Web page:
I love everything about the Olympics. The competition, the pageantry, the patriotism, the hype; I simply cannot get enough. Like many of my Olympic fever-stricken friends on social media and around the world, I am glued to every ounce of coverage I can spare a moment to watch. Every two years I find myself becoming an expert in everything from badminton to duet synchronized swimming to handball to water polo. I dissect swimming strokes in a way that might actually fool someone into believing I actually know why those races end up coming down to the last hundredth of second. I find myself knee deep in a 5-miler on the treadmill yelling, “STICK IT!” to our beloved gymnasts. Olympic years have a way of reminding me that I would gladly watch my country compete in competitive lawn mowing if national pride and gold medals were up for grabs.
But as a kid I remember looking around, whether I was playing in the street or on the field, and seeing very few (if any) girls playing with me. I played on all boys’ baseball teams until I hit 7th grade when girls’ softball was just starting to become a ‘thing.’ Despite it being the 1990s, a progressive decade for history’s sake, it was still a very different time for little girls in sports as compared to now. We were not readily accepted in the dugouts, on the courts, or in the fields. If we were, many expected that we were there to simply participate and not compete. I remember my father colorfully arguing with one particular coach in my 5th grade year in Mannheim, Germany when he refused to put me on his team for fear that I would “get hurt.” (Made the team. Never got hurt.) Don’t get me wrong, I realize that the opportunities available to little girls my age were innumerable compared to generations before me. I recognize and appreciate that I grew up in a post-Title IV world. Still, I remember wondering if there was something wrong with me. I took a look around and I wondered: where are the rest of us girls?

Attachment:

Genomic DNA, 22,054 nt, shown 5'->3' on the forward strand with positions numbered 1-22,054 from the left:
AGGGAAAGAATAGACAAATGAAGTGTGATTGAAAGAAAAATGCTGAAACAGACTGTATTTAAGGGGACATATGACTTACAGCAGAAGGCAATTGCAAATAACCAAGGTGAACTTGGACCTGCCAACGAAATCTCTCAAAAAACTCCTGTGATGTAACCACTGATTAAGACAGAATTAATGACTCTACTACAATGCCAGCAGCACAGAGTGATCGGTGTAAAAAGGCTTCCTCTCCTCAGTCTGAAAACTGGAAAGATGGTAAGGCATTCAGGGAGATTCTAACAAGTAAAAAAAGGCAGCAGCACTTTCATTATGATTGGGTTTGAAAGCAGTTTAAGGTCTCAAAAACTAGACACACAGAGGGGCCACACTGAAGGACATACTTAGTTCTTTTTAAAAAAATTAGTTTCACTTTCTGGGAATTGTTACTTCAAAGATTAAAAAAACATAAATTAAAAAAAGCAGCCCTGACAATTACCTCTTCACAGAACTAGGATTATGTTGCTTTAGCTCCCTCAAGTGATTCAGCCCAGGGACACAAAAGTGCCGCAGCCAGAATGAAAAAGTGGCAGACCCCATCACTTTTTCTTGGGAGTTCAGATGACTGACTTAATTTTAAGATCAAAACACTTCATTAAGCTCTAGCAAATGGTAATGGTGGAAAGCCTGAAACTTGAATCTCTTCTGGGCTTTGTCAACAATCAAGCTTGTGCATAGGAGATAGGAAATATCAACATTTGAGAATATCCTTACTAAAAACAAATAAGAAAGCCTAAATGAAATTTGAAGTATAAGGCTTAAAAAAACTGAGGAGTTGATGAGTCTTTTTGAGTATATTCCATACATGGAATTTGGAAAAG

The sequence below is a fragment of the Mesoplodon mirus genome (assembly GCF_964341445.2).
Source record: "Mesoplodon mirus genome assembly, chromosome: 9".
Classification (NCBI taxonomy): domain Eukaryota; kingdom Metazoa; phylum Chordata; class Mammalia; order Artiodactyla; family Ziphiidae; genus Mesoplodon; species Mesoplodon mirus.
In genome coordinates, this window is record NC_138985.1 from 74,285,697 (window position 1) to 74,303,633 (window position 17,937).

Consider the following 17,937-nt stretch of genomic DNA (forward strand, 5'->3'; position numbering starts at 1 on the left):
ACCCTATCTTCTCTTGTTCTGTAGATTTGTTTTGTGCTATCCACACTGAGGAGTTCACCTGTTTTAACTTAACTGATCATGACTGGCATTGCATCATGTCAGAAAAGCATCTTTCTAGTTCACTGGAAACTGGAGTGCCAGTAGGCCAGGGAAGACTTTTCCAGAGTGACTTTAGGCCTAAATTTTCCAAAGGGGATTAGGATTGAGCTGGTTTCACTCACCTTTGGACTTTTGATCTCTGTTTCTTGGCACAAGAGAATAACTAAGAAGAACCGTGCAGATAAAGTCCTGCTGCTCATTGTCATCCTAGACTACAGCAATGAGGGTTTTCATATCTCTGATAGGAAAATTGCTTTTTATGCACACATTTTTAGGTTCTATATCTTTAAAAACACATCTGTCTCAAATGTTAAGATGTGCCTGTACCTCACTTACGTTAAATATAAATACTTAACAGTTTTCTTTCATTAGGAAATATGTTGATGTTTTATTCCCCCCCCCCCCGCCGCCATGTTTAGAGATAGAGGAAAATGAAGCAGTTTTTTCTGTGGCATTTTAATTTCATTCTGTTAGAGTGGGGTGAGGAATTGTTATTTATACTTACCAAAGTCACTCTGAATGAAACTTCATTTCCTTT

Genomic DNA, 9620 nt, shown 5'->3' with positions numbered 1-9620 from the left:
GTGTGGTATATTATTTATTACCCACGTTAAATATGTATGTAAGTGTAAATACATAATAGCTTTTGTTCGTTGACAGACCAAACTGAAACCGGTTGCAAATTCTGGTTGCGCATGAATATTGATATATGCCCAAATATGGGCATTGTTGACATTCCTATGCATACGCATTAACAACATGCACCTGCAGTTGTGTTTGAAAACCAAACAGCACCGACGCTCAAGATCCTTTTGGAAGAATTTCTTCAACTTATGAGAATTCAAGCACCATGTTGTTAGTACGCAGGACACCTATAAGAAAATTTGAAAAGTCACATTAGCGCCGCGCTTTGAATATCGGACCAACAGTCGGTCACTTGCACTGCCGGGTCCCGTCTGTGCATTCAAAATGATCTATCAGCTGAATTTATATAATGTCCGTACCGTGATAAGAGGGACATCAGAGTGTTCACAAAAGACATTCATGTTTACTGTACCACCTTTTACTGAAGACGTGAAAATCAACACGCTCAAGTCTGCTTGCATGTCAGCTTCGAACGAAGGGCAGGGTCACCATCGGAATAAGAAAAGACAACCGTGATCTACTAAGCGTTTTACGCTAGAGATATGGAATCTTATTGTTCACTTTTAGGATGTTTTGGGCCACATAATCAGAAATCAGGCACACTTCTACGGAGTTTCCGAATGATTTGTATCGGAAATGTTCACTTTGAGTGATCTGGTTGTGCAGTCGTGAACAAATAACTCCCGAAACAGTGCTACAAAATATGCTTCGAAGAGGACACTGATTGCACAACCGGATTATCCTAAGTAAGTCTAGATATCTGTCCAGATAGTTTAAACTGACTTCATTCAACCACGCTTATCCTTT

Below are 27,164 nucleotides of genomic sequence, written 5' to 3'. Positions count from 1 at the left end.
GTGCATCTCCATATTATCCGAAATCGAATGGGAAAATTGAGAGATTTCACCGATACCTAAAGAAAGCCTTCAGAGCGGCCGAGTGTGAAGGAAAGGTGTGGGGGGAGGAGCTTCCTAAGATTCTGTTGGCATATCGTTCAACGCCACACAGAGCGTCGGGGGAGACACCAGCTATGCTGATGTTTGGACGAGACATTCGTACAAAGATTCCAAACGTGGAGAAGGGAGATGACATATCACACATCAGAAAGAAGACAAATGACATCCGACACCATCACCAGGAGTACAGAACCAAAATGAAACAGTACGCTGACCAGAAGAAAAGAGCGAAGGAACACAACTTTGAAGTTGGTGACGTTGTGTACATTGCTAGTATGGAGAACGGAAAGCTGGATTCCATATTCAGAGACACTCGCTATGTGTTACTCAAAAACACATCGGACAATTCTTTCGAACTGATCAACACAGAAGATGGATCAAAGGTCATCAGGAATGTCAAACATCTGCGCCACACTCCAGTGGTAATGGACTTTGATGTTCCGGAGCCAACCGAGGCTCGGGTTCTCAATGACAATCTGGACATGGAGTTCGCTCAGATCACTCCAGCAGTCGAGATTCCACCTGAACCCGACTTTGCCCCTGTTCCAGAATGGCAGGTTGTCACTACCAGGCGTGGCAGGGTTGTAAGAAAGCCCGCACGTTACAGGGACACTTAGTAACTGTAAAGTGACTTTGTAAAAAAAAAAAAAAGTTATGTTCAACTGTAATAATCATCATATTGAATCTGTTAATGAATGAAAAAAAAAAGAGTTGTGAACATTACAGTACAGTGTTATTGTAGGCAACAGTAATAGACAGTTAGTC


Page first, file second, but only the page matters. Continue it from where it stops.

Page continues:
Atlanta. The rest of us girls, I found out in the Summer of 1996, were in Atlanta. I was 10 years old and watched the Opening Ceremonies from the 1996 Summer Olympic Games in Atlanta, Georgia on tape delay from our living room in Germany completely awestruck. I spent the next two weeks glued to the television watching women dominate in their own respective sports. My Mother the Swimmer pointed out the nuances of strokes in every race we watched and lamented to me how sorry she was that there just weren’t as many opportunities for women of her generation to compete at most levels. I remember watching The Magnificent Seven, our women’s gymnastic team, and reveling in the strength of their bodies and their nerves of steel. I sat too close to the tv and saw Lisa Fernandez and Michelle Smith and the rest of the American softball team win the very first gold medal ever given for the sport. I vividly recall thinking to myself, “Wow, there are a lot of us.”